What are the Benefits of a Heavy Metal Screening Test?
- Ability to quickly obtain the heavy metal urine concentration or detoxification capacity.
- Monitor the heavy metal concentration or detoxification capacity over time as you undergo a heavy metal detoxification protocol.
- The assessment of the heavy metal concentration or detoxification capacity may serve as an early indicator associated with heavy metal intoxication
How is the Test Performed?
This test is done in the office through a urine sample test. The scientifically documented Heavy Metal Screening Test allows the detection of free electrically active heavy-metal ions in any aqueous (liquid) solution. This procedure, employed medically as an in vitro screen tool, is based on the dithizone* reaction method which ahs been known to chemical science for more than 60 years.
The reagent, dithizone** is able to indicate the presence of heavy metal ions in qualitative and in quantitative terms. In binding with the unbound or free metal ions, colored complexes are formed. The reaction times of the heavy metal ions vary; therefore depending on their respective concentrations, different colorations occur from which one can, in addition to the qualitative conclusions, also semi-quantitative ones regarding the contaminant.
Test for the following: Copper, Zinc, Cadmium, Mercury, Lead, Nickel
* Isolation and determination of Trace Metals. The Dithizone System. H.J. Wichmann, Food and Drug Administration, U.S. Department of Agriculture, Washington D.C; Industrial and Engineering Chemistry.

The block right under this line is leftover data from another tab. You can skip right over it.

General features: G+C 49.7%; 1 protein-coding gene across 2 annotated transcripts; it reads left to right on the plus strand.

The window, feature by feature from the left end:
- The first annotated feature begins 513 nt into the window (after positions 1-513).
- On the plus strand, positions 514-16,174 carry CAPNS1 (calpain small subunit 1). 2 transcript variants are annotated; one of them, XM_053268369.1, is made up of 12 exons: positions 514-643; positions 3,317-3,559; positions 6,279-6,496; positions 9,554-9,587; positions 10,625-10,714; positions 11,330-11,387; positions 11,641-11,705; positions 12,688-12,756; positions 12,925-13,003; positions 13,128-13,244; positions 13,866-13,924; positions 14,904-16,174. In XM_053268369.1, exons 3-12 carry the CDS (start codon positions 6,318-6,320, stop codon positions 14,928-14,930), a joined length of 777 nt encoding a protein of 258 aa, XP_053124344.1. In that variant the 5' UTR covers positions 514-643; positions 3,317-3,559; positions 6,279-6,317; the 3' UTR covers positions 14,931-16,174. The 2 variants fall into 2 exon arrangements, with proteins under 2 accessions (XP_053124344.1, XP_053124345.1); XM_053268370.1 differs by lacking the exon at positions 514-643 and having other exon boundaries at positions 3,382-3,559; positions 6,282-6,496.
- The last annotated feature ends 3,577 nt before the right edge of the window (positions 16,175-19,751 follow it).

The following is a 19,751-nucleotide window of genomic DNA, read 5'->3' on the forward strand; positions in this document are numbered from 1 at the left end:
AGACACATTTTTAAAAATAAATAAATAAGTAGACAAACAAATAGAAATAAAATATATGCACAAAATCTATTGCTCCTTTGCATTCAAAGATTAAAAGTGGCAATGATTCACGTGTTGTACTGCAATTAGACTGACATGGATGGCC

** Dithizone (1,5-Diphenylthiocarbaazone) is a current reagent since it was introduced in trace-analytical chemistry in 1925. It is excellently suited for trace determination of 1-3 valent ions of several transition metals.
Excerpts from Expert Evaluations of the Heavy Metal Test
“We thoroughly investigated the test system with regard to its sensitivity and its specificity and found consistent evidence that it is possible to detect individual toxicologically relevant metals in urine or water specimens in the range of a few ppm, at times even fractions of one ppm. This makes it possible to obtain on the spot clinically important preliminary data.”
– J. Lemann, Dr. rer.nat, Toxicologist and Medical Expert, Institute of Toxicology and Medical Laboratory Diagnostics, Hirschberg, Germany
“This report is intended to be an independent assessment of the claims of performance of a novel detection system for some transition metals. These materials are commonly known as toxic or heavy metals […] it was found that the system shows remarkable sensitivity for such a simple procedure.”
– K.H. Bell Ph.D., Professor and Head, Department of Chemistry, The University of Newcastle, NSW, Australia
“Until the beginning of the nineteen-seventies this reagent was in predominant use for the detection of heavy metal traces in the water supply. It is a certified German Government Standard procedure for water supply analysis.”
– G. Schwedt, Dr. rer.nat, Professor and Director, Institute of Inorganic and Analytical Chemistry, Technical University of Clausthal, Germany